Bangui/Paris, 11/11/14. On 7 November a transport truck with medical supplies and clearly identified as operating for Médecins Sans Frontières (MSF) was stopped and held captive by an armed group on the route linking Paoua in the North to the capital Bangui, between the towns of Yaloké and Bossembélé. A sum of money was demanded for the vehicle and its crew to be freed. 24 hours later, on the same road, a second MSF truck was held up by the same armed group. The team leader was taken away and forced to negotiate a payment. The vehicle was from the Catholic mission in Bossembélé.
“These two events are extremely serious. On each occasion, the attackers proved to be highly aggressive, insulting, threatening, pointing their guns at our staff members and shooting in the air. What proved to be actual confinement of teams in both cases resulted in the extortion of substantial amounts of cash. Fortunately, no one was injured, but these types of attacks and threats against humanitarian aid workers are unacceptable,” stated Delphine CHEDORGE, MSF’s head of mission in CAR. These events are indeed proof that, despite the optimistic ambient discourse dispensed primarily by international forces, the situation in CAR is far from peaceful. Insecurity still represents a major roadblock to the provision of aid in this crisis-rocked country, where the humanitarian needs are enormous.”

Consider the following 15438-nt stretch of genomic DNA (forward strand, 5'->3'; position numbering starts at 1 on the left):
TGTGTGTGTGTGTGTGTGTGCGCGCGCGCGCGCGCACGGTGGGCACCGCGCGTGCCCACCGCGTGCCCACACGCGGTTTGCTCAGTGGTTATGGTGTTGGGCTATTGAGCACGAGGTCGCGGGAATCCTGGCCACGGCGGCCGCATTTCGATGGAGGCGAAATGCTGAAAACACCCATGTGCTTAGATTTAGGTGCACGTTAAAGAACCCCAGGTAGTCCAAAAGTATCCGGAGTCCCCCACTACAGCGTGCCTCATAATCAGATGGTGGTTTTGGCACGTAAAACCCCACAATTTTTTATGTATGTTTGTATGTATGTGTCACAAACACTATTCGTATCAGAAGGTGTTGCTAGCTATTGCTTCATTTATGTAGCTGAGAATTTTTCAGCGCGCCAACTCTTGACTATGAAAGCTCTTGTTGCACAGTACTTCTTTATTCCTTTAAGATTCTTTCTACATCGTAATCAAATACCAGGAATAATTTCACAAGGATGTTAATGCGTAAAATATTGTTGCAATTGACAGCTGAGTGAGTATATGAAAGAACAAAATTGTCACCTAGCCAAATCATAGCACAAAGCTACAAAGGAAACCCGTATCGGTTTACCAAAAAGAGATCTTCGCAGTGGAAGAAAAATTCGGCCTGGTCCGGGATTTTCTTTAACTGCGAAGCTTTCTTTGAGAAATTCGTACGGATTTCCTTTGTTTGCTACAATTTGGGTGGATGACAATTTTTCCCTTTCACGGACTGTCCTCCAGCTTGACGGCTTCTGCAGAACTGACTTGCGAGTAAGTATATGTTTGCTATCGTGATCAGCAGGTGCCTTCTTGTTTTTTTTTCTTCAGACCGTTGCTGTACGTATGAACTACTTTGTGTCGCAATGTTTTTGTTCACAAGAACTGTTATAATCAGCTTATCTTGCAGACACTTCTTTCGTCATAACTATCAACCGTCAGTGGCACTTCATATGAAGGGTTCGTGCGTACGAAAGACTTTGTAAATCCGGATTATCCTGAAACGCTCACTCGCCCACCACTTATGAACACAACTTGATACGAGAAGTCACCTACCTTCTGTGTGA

Difficulties in supplying the approximately fifteen projects MSF runs in the provinces, coupled with the intense danger that its teams are exposed to, could force MSF to cut back assistance, upon which hundreds of thousands of persons depend—assistance which is vital to those living in areas where MSF is the only medical player.
These recent events are part of a regular increase in the number of attacks and attempts at extortion carried out against humanitarian aid workers and vehicles over the past several months and especially since October. Despite repeated contacts with the authorities, international forces and local armed groups, the guarantees of security given by them are not actually being followed up by actions.
“The current government is completely absent and silent. Impunity is widespread. MINUSCA is a failure when it comes to protecting ordinary citizens. Sangaris and Eufor are unable to secure the country or the main highways. Like the populations of CAR, the NGOs, victims of this security void, are easy targets for the violence and greed carried out by armed groups that no one claims to control,” declared Laurent SURY, who manages MSF’s programs in CAR, from Paris.
MSF’s involvement in CAR began in 1997, and in 2013, we doubled the number of projects we run in order to respond to the crisis that exists in that country.